The Step to Earth Community

Sermon delivered by David Korten

Quimper Unitarian Universalist Fellowship

Port Townsend, Washington, January 27, 2008

It is always a special pleasure to come to Port Townsend. You have such a special sense of community and love of place that has become tragically uncommon in this country. This UU Fellowship is also very special in being a strong community devoted to active and open spiritual inquiry. The kind of community building in which many of you are engaged is a key to finding a pathway to a viable human future. It is the Great Work of our time.

Surely, you have noticed that we humans are in serious trouble. Our environmental, social, and economic systems are collapsing around us. My message this morning centers on why we are in this mess and how we can turn crisis into opportunity through a spiritual awakening.

This is a defining moment for the human species. We have a brief window of opportunity to navigate the passage from a self-destructive Era of Empire, characterized by 5,000 years of violent domination, to an Era of Earth Community characterized by peaceful partnership. This passage to a new level of species maturity promises a more secure and fulfilling life for everyone. Its successful navigation requires a deep rethinking of what it means to be human and our relationship to the Cosmos that gave birth to Earth as a living planet and subsequently to us.

A threefold crisis creates the imperative. The communications revolution creates the possibility.

·              The first element of the crisis is Excess Consumption: A combination of population growth and growth in consumption per capita is depleting the natural life support system of the planet, disrupting natural water cycles and climate systems, and threatening human survival.

·              The second element is Inequality: Unconscionable and growing concentration of financial power in a world of ever more intense competition for a declining base of material wealth is eroding the social fabric to the point of widespread social breakdown.

·              The third element is Institutional Pathology: The most powerful institutions on the planet, global financial markets and the transnational corporations that serve them, are institutions of Empire dedicated to growing consumption and inequality. They convert real capital into financial capital to increase the relative economic power of those who live by money, while depressing the wages of those who produce real value through their labor. These institutions respond to environmental and social crises with palliatives that side step the need to reduce overall consumption and reallocate resources from rich to poor, because to do so would be contrary to their legal and financial imperatives. We cannot expect the institutions that got us into the crisis to get us out of it.

We face the imperative to:

1.            Reduce aggregate consumption, which means renouncing economic growth and consumerism as our defining economic priorities in favor of meeting real human needs, including needs for dignity, community and meaningful work.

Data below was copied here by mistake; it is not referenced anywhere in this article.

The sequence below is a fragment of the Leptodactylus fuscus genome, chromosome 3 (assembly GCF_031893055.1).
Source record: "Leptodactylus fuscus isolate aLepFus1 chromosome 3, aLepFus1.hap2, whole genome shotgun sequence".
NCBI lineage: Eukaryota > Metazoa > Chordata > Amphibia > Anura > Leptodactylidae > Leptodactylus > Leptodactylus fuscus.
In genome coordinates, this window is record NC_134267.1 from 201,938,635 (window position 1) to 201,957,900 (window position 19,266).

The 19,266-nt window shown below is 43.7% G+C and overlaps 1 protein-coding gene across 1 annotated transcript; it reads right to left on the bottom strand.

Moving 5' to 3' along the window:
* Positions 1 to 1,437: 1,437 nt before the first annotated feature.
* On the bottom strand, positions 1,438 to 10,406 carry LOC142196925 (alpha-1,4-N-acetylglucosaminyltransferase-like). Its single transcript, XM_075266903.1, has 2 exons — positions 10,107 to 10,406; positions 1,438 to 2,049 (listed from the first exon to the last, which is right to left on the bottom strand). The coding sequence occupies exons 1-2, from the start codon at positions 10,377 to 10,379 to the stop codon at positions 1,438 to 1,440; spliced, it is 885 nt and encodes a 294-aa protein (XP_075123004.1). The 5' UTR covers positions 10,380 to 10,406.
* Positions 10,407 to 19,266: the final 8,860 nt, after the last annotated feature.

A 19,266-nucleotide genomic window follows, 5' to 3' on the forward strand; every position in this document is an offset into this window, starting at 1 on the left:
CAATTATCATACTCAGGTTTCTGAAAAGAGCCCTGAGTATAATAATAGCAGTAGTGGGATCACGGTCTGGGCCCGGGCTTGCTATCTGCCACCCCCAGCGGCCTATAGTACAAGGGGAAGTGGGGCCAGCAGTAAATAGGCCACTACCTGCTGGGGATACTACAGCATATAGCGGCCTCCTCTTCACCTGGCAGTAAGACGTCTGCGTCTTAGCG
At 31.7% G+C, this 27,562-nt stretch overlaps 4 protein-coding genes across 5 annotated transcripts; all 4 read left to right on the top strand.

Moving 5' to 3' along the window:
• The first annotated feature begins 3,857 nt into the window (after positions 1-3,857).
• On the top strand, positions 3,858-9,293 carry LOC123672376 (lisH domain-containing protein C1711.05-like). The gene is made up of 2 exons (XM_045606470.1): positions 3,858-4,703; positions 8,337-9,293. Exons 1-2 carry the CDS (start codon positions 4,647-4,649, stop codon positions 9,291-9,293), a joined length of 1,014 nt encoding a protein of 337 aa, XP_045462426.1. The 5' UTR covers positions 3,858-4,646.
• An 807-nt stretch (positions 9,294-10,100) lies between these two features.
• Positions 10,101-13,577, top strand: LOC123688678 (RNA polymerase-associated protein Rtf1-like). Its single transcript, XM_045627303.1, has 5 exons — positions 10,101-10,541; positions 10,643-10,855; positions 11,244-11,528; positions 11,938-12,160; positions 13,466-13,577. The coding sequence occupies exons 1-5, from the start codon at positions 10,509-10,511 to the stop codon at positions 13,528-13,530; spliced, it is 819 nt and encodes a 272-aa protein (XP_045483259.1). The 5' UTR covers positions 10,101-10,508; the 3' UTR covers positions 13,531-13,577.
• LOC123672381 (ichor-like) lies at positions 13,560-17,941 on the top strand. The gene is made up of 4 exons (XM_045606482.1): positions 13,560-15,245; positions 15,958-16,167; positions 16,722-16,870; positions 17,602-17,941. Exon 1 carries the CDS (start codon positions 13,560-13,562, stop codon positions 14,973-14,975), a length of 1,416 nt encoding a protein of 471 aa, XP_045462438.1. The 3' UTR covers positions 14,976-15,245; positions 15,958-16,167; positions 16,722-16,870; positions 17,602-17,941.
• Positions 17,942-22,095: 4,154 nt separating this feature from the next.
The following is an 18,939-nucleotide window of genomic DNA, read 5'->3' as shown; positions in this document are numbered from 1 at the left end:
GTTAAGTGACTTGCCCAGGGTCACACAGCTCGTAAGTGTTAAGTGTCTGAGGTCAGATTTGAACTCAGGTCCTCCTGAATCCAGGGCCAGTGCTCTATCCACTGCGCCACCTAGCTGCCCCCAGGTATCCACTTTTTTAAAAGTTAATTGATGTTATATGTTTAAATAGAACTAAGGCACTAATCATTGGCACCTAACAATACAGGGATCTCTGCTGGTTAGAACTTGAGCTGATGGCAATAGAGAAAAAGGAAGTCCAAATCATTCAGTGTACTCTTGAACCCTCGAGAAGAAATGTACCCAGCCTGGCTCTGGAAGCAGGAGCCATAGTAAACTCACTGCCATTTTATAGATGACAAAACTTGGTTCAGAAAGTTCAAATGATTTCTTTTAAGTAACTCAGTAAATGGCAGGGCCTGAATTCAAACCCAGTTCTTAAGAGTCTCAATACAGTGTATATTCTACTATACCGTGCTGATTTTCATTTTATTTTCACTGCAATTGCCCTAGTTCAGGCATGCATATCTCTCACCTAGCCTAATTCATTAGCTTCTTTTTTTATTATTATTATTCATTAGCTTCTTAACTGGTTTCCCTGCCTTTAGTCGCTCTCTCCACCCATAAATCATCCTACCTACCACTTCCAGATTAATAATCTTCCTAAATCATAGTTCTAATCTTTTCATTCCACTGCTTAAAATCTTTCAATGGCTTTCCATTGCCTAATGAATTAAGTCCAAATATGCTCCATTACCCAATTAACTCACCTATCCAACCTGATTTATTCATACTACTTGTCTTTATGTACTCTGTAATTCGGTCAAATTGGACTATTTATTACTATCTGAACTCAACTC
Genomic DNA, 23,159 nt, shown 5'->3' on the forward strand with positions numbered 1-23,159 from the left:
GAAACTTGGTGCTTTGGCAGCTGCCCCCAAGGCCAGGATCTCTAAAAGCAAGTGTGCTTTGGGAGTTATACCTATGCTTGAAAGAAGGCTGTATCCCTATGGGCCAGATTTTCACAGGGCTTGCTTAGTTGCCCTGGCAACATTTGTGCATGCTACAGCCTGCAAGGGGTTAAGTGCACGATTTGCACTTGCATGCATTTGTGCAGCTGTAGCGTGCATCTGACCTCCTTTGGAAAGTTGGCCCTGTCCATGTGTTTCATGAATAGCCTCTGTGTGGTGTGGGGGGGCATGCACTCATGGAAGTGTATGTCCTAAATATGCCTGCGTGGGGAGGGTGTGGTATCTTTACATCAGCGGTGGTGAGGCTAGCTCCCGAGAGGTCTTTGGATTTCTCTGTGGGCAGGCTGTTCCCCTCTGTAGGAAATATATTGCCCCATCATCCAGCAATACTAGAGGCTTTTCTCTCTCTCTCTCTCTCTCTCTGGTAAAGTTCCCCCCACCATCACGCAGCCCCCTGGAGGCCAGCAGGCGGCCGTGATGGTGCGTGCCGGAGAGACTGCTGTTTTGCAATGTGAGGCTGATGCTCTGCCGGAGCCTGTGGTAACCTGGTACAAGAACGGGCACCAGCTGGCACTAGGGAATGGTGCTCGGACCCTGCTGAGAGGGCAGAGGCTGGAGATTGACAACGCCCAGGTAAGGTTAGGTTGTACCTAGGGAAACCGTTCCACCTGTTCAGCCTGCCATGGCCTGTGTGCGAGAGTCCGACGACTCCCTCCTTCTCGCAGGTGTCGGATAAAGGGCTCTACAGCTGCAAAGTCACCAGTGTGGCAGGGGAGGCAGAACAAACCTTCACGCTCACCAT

2.            Eliminate extremes of inequality, which means renouncing domination as our defining mode of organization in favor of equity and deep democracy.

3.            Bring forth new institutions and cultures designed to support a reduction in consumption and a reallocation of resources to eliminate inequality.

Properly understood, the imperative creates an unprecedented opportunity to unleash our long suppressed human potential for creative cooperation to bring forth a world that provides a better life for everyone. Mostly what we give up are forms of consumption that are wasteful or actively destructive to free up resources for constructive uses. The possibilities are breathtaking. We can reallocate from:

·              Instruments of war to health care and environmental rejuvenation.

·              Automobiles to public transportation.

·              Suburban sprawl to compact communities and the reclamation of forest and agricultural land.

·              Advertising to education.

·              Financial speculation to local entrepreneurship.

It will require serious adjustments, particularly for those whose livelihoods depend on serving the institutions of Empire. They too stand to receive compensating gains, however, in the form of more fulfilling jobs and a better future for their children.

This is the opportunity that the three-fold crisis places before us.  Here is the key to the Great Turning we must now navigate.

We humans live by stories. The stories we share create a culture of shared values, understanding, and expectations that is an essential foundation of any coherent human community. Changing the human course begins with changing the stories by which we live. 

Our religious institutions have an essential role in this work because our cultural belief systems rest on a foundation of the Creation stories that frame our deepest beliefs about the nature of reality, our human nature, our relationship to creation, and the purpose of our existence. If we are to move ahead as a species, our religious institutions must become true centers of spiritual inquiry dedicated to drawing from the whole of human knowledge and experience to deepen our understanding of ourselves and of Creation.